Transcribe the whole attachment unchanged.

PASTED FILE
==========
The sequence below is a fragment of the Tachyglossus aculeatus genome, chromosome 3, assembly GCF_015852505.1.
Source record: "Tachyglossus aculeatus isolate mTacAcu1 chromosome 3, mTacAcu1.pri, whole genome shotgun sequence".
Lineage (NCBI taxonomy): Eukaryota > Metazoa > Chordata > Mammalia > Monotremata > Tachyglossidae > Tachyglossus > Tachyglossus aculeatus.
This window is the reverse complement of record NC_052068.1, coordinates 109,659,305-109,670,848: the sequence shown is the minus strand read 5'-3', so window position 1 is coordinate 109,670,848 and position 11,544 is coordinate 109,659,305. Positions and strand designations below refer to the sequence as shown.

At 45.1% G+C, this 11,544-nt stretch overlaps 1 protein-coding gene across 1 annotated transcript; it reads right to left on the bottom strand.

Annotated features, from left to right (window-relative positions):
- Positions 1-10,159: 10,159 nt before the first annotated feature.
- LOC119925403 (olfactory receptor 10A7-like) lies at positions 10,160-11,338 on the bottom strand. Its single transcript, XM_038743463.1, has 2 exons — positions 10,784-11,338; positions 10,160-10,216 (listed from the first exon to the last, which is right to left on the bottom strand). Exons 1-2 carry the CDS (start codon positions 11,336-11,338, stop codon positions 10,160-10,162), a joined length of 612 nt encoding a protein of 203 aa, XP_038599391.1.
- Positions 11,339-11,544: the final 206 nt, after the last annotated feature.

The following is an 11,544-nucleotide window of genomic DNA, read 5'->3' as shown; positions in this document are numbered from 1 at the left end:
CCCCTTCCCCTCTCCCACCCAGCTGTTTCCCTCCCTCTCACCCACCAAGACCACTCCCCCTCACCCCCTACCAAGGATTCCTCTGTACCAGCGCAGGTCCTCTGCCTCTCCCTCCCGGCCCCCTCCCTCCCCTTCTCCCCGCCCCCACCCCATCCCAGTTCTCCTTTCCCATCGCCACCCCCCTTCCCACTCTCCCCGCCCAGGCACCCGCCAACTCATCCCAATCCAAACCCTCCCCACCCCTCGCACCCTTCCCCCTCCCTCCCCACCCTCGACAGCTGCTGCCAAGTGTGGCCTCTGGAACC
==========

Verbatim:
The sequence below is a fragment of the Tachyglossus aculeatus genome, chromosome 3, assembly GCF_015852505.1.
Source record: "Tachyglossus aculeatus isolate mTacAcu1 chromosome 3, mTacAcu1.pri, whole genome shotgun sequence".
Lineage (NCBI taxonomy): Eukaryota > Metazoa > Chordata > Mammalia > Monotremata > Tachyglossidae > Tachyglossus > Tachyglossus aculeatus.
This window is the reverse complement of record NC_052068.1, coordinates 109,659,305-109,670,848: the sequence shown is the minus strand read 5'-3', so window position 1 is coordinate 109,670,848 and position 11,544 is coordinate 109,659,305. Positions and strand designations below refer to the sequence as shown.

At 45.1% G+C, this 11,544-nt stretch overlaps 1 protein-coding gene across 1 annotated transcript; it reads right to left on the bottom strand.

Annotated features, from left to right (window-relative positions):
- Positions 1-10,159: 10,159 nt before the first annotated feature.
- LOC119925403 (olfactory receptor 10A7-like) lies at positions 10,160-11,338 on the bottom strand. Its single transcript, XM_038743463.1, has 2 exons — positions 10,784-11,338; positions 10,160-10,216 (listed from the first exon to the last, which is right to left on the bottom strand). Exons 1-2 carry the CDS (start codon positions 11,336-11,338, stop codon positions 10,160-10,162), a joined length of 612 nt encoding a protein of 203 aa, XP_038599391.1.
- Positions 11,339-11,544: the final 206 nt, after the last annotated feature.

The following is an 11,544-nucleotide window of genomic DNA, read 5'->3' as shown; positions in this document are numbered from 1 at the left end:
CCCCTTCCCCTCTCCCACCCAGCTGTTTCCCTCCCTCTCACCCACCAAGACCACTCCCCCTCACCCCCTACCAAGGATTCCTCTGTACCAGCGCAGGTCCTCTGCCTCTCCCTCCCGGCCCCCTCCCTCCCCTTCTCCCCGCCCCCACCCCATCCCAGTTCTCCTTTCCCATCGCCACCCCCCTTCCCACTCTCCCCGCCCAGGCACCCGCCAACTCATCCCAATCCAAACCCTCCCCACCCCTCGCACCCTTCCCCCTCCCTCCCCACCCTCGACAGCTGCTGCCAAGTGTGGCCTCTGGAACC